Religious study – Believers understand the world less

A report from the University of Helsinki suggests that religious people are more likely to have a poorer understanding of the world and are more likely to believe inanimate objects have human qualities.

Ben Kentish of The Independent (U.K.) writes that researchers found that “religious beliefs were linked with a weaker ability to understand physical and biological phenomenon such as volcanoes, flowers, rocks and wind without giving them human qualities.”

Believers were more likely to think that inanimate objects such as metal, oil, clothes and paper can think and feel, and agree with statements such as “Stones sense the cold.”

“The more the participants believed in religious or other paranormal phenomena, the lower their intuitive physics skills, mechanical and mental rotation abilities, school grades in mathematics and physics, and knowledge about physical and biological phenomena were . . . and the more they regarded inanimate targets as mental phenomena,” wrote Marjaana Lindeman and Annika Svedholm-Häkkinen, who completed the study. (The study defined “mental” as having human characteristics such as thoughts and spirit.)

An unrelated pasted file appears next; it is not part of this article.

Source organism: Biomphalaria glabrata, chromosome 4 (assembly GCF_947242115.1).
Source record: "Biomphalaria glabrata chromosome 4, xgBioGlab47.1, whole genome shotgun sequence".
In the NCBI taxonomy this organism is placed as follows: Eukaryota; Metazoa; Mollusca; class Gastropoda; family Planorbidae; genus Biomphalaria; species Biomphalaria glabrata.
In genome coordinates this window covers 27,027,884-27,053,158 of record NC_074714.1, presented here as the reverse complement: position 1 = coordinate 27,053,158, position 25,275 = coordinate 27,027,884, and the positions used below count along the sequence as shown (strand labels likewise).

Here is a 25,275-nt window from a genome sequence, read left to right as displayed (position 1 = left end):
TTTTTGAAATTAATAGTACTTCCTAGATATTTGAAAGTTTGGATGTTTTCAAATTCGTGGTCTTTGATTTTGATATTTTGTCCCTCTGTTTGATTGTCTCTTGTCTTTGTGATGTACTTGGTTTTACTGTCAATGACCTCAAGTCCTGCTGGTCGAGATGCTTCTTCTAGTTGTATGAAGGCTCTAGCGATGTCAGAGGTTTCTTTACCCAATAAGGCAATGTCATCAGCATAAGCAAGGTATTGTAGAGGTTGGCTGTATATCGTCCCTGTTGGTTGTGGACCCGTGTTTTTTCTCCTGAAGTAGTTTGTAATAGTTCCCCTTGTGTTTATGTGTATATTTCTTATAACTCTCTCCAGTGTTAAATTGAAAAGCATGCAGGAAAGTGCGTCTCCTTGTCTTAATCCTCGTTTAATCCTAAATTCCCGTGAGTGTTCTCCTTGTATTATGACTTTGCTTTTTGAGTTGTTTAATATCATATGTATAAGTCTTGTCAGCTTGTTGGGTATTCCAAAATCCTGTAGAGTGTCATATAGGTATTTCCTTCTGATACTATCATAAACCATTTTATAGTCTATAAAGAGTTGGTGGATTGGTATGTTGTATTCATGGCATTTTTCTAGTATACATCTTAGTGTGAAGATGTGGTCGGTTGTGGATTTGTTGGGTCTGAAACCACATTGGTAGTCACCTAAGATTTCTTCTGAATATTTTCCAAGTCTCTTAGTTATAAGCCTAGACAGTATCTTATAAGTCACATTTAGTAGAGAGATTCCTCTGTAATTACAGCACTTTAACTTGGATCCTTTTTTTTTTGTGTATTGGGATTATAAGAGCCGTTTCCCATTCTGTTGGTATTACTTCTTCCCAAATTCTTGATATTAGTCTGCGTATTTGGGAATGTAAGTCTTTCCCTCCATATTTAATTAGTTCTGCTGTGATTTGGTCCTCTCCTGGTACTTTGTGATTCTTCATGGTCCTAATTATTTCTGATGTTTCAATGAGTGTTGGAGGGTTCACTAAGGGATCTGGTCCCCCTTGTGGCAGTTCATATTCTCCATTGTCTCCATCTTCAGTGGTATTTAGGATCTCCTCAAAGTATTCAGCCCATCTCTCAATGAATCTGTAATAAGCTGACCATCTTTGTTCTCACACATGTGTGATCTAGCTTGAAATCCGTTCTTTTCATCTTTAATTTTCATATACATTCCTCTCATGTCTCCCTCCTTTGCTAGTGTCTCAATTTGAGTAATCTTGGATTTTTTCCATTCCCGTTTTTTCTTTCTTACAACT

The researchers said their findings suggest people’s lack of understanding about the physical world means they apply their own human characteristics to the whole universe, “resulting in belief in demons, gods, and other supernatural phenomena.”

The scientists compared religious believers to people with autism, saying both struggle to distinguish between the mental and the physical, although autistic people are at the opposite end of the spectrum because they often see the world as entirely physical and struggle to understand the mental state of others.

Lindeman and Svedholm-Häkkinen asked 258 Finnish people to report how much they agreed that “there exists an all-powerful, all-knowing, loving God” and whether they believed in paranormal phenomena such as telepathy and visions of the future. They then matched their answers with a range of other factors, including exam results, survey answers and performances on different tests.

Freedom From Religion Foundation